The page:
Saturday, March 29, 2014
It got so ridiculous, we were hoping for a loss...
It's not often we root for our editors to post a losing trade. But the amount of hate mail Stansberry & Associates was receiving about Dr. David "Doc" Eifrig's track record in Retirement Trader was getting ridiculous.
From the July 2010 launch of Retirement Trader through September 2013, Doc closed an outstanding 136 winning trading positions in a row. It was the most impressive streak we have ever seen in the newsletter industry... And many of our readers didn't think we were telling the truth. In September, Doc finally closed out of two positions at a loss.
But he's already back to his old tricks... Doc has strung together 26 more winning positions. To date, he has only had two losing positions out of 168. That's not a misprint. That's 166 winners out of 168 trades... a 99% win rate.
So why are we telling you this? Well, we believe the strategy Doc used to amass this track record is one of the safest and most consistent ways to generate extra income in the market: selling put options. That's also why we've encouraged you to use this strategy for years in our newsletters... We want every person that reads our services to at least try selling puts.
We know that once you see how easy and safe this strategy is, you'll be hooked.
That's why we're going to show you Doc's strategies for selling puts – including the finer points of selling puts and a sample trade. Let's get started with exactly what selling a put option entails.
First things first, a "put" is a stock option. When someone buys a put option, he buys the right – but not the obligation – to sell a stock at a set price (the "strike price") at an agreed-upon date in the future. When you buy a put, no matter what happens to the share price in the open market, you can still sell it at the strike price.
You can think of put options as a form of insurance. The option-buyer is paying a small premium to insure his position against a decline in price. But what most people don't realize is that individual investors can also sell someone that insurance and collect the so-called "option premium."
Think of it like home insurance.
When you insure your home, you are essentially buying the right to sell your house to the insurance company for a certain value, under certain conditions, for a limited period of time. In return, you pay the insurance company to accept those terms – whether or not you ever exercise the terms of the policy.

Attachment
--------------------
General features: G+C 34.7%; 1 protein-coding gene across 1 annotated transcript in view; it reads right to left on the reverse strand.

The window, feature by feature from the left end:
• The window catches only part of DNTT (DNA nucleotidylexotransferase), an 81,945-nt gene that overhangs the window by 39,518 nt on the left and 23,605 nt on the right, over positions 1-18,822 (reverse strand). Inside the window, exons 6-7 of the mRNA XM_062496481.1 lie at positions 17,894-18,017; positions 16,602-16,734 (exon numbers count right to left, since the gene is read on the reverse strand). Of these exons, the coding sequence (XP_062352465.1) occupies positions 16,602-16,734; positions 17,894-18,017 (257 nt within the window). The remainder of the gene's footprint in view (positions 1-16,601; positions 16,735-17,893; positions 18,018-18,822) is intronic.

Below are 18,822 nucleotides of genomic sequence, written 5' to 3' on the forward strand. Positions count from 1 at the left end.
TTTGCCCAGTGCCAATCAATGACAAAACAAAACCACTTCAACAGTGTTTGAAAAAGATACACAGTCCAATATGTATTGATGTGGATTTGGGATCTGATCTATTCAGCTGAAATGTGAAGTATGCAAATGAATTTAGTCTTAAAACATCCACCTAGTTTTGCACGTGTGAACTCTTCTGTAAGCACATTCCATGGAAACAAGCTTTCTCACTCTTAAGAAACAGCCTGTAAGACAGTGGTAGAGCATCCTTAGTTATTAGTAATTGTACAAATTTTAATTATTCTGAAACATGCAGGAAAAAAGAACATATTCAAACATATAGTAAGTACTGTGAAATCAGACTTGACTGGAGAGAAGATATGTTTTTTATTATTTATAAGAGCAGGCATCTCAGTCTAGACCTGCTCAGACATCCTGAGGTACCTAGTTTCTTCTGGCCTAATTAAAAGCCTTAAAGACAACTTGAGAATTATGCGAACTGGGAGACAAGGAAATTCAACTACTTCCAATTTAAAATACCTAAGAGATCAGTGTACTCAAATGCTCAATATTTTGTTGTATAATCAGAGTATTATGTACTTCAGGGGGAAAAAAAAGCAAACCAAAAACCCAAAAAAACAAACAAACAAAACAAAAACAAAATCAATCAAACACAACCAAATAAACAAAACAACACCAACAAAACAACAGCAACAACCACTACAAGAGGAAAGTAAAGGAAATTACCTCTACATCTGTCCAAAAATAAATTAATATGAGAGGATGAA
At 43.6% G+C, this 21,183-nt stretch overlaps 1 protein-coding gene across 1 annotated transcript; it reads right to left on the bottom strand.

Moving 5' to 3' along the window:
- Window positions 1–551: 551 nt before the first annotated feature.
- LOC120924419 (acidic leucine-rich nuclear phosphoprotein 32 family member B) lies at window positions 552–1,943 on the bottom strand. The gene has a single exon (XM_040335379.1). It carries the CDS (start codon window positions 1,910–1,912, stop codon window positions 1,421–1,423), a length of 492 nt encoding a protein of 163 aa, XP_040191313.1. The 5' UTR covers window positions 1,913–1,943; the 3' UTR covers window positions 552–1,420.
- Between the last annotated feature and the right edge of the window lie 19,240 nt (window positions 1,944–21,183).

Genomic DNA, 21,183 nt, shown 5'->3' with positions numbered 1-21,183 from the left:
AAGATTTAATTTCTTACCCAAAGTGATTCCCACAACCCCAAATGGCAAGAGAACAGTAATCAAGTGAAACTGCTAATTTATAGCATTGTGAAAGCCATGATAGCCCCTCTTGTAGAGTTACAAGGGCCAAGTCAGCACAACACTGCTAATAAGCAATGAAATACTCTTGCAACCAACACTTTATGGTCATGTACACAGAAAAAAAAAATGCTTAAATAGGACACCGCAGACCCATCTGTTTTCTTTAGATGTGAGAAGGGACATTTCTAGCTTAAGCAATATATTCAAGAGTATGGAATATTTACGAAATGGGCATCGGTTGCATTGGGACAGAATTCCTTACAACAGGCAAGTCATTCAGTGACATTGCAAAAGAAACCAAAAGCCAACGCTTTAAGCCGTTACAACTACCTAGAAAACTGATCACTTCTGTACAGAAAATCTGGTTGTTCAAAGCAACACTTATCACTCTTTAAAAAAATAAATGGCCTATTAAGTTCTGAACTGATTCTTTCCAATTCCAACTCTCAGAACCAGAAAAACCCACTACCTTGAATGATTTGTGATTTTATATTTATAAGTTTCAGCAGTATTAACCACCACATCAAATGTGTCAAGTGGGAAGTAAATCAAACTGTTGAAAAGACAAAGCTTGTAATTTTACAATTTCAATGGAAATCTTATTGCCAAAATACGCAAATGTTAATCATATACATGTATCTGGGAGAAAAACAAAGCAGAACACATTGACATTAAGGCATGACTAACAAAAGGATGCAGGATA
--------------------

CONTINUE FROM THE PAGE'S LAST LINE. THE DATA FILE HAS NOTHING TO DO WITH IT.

Put options work the same way. When you sell a put option, you're acting like the insurance company. You're agreeing to buy someone else's shares of a particular stock for a set price, under certain conditions, for a limited period of time.
When you sell a put, the trade works one of two ways. You either collect the entire premium without any obligation... or you end up buying shares at a discount (and still keep the upfront premium). That's why it's important to only sell puts on companies you want to own.
One of the keys to successfully selling puts is to focus on the world's best companies... As we mentioned above, these are companies you'd be happy to own. Only when selling puts, you're able to name the price you'll pay for those shares... and you're paid cash for that privilege.
That's one of the beauties of selling puts on blue-chip companies... You only have to focus on a handful of firms. You can literally ignore the rest of the market.
Blue-chip stocks are the stock market's equivalent of beachfront property...
Beachfront property is always in demand. It resists down markets better than undesirable locations. It's the best.
Despite our repeated warnings to only "buy the best," some folks still stray. It's true, you can earn more premium selling options on riskier, volatile stocks. Tempted by the allure of larger cash premiums, many investors sell options on risky stocks. And yes, these investors might collect a big cash premium, but they put themselves in great danger by taking on the potential obligation of buying and owning shaky stocks.